Earlier this month, Ian Foster, widely recognized as one of the founders of grid computing, spoke at TedxCERN about science being a voyage of discovery. However, he is frustrated by what he perceives to be an unnecessarily slow pace of discovery.
A bridge over the Skagit River along an interstate highway partially collapsed in the US state of Washington, leaving cars with people in the water, according to several media reports.
By measuring the amount of barium and calcium on the teeth growth lines of the Neanderthals, researchers noticed that breast-feeding was just for seven months, followed by seven month of supplementation.
Internet per satellite is the only available option to be online for ocean-crossing airplanes or ships, and remote places. It was also a very expensive option until recently, but is now becoming more comparable with mobile internet costs. General technological progress dictates this development, and...
An advanced process based on osmosis will soon make it possible to economically produce electricity from waste heat as low as 30 degrees celsius, as emitted by installations like waste incinerators, refineries, or data centers.
Fire ants may be pests, but they also can be useful to scientists. Researchers are examining how these insects move in order to create search-and-rescue robots that could help trapped victims underground.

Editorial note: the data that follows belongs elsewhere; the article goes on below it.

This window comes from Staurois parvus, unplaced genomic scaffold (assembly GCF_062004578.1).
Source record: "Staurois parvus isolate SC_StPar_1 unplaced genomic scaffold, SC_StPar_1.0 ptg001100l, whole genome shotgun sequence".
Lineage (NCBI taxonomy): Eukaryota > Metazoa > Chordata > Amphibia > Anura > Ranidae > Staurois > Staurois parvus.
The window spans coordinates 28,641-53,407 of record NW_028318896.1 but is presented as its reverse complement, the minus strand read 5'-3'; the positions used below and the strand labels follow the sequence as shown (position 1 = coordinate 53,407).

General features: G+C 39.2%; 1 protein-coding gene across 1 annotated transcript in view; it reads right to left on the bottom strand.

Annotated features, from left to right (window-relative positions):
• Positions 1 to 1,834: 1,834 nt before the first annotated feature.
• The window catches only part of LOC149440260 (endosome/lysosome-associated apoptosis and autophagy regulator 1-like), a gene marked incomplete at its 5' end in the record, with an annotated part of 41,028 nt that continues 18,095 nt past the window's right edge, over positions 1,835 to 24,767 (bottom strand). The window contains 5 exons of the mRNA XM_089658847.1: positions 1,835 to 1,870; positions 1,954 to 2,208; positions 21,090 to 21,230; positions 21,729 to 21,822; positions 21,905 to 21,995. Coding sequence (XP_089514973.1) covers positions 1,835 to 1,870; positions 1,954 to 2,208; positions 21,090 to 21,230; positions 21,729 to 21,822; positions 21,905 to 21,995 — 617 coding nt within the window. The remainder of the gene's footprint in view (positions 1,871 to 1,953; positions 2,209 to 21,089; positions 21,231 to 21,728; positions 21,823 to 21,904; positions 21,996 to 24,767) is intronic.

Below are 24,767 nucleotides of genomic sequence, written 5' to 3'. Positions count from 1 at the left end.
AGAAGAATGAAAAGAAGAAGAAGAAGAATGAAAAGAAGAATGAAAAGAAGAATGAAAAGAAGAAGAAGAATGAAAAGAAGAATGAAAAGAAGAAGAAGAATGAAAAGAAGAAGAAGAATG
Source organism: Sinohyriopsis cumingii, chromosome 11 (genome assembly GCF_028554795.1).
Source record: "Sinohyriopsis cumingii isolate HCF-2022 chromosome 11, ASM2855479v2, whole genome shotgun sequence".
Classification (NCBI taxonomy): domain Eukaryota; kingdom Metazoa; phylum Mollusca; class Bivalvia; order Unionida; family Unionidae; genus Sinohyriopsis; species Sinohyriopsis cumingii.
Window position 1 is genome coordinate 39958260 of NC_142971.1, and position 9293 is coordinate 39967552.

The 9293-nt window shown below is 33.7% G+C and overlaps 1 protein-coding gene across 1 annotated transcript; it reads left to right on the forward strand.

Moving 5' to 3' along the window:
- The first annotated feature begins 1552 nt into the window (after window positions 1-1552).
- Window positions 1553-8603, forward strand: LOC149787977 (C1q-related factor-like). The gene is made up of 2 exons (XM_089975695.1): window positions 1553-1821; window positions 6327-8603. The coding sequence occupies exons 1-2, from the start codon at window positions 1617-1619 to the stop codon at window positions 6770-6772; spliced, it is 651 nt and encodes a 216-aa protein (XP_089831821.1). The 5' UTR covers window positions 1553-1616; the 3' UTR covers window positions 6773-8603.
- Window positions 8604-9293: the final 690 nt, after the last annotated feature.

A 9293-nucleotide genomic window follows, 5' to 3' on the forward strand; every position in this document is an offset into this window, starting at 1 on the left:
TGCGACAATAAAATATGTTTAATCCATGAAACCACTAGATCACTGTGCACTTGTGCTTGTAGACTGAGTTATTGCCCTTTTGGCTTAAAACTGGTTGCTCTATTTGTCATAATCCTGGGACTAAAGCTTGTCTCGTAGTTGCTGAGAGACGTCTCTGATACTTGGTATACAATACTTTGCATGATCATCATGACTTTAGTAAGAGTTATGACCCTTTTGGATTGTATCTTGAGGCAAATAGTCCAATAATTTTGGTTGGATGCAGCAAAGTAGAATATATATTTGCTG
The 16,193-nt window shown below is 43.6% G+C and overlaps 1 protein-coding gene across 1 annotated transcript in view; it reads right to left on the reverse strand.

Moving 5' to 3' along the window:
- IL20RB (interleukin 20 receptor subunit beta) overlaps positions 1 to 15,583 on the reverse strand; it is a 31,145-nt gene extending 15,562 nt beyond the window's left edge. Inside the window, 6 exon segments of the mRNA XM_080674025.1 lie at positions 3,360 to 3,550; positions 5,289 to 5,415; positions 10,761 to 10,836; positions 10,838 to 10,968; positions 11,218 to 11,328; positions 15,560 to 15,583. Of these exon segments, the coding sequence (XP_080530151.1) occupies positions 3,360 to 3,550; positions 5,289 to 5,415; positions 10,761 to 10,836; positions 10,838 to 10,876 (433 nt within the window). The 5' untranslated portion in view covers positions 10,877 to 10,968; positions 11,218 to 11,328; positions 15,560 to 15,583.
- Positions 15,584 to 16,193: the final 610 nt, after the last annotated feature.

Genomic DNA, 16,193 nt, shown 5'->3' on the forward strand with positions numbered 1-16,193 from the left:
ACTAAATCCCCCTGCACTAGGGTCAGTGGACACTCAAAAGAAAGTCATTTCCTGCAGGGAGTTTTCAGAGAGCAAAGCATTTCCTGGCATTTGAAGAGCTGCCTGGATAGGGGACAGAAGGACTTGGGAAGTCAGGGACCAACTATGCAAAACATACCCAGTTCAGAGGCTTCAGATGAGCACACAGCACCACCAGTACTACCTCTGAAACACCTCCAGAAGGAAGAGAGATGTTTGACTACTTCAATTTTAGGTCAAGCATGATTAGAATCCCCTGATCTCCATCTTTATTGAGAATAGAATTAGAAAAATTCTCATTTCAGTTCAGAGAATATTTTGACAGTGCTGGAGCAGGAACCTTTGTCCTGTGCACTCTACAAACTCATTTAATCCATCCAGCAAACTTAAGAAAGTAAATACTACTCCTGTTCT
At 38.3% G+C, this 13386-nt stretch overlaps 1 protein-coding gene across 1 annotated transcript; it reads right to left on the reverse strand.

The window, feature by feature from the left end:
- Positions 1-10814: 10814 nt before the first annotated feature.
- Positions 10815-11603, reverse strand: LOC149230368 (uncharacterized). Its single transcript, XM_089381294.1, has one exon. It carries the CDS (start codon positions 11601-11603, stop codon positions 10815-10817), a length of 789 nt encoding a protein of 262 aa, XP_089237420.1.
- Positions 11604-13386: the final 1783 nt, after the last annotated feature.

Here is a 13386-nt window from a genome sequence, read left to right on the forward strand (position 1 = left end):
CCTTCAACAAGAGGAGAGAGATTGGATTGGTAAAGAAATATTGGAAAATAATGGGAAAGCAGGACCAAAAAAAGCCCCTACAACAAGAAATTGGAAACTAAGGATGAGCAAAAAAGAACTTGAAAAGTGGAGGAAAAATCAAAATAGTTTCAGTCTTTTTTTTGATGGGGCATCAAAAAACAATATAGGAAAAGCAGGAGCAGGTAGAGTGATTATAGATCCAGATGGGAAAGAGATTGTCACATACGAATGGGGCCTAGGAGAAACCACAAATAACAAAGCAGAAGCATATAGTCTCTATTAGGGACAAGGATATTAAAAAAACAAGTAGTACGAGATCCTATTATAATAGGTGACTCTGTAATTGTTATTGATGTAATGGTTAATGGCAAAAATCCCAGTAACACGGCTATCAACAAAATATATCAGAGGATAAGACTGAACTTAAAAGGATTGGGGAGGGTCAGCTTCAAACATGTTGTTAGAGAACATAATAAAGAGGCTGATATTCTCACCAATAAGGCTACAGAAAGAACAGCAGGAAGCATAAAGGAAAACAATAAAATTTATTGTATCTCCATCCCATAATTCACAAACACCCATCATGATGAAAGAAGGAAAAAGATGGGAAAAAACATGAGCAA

NASA is onboard for creating a 3D printer--for food. What sort of food will it print, you ask? Apparently the first item on the menu is pizza.
We may be one step closer to creating foldable computers that could potentially fit in a pocket. Researchers have used graphene-based ink to inkjet-print graphene patterns that could eventually be used to create extremely detailed, conductive electrodes.
A team of bioengineers at the University of California, Davis have developed a new waterproof fabric that sucks sweat and remains completely dry. This fabric is the latest application of microfluid technology.
A European team of researchers is exploring new ways of using fibre-optic technology to deliver ultra-high-speed internet access to even the remotest locations in Europe, at less cost and with less impact on the environment.
Scientists developed a new, lower dose X-ray method that works completely different than classical X-ray radiographs that provide information about absorptive structures such as bones. Conversely, the new method is based on diffraction and can image soft tissues in 3D and high resolution.
Australian scientists have produced the largest flexible, plastic solar cells of the Southern continent – ten times the size of what they were previously able to – thanks to a new solar cell printer that has been installed at CSIRO.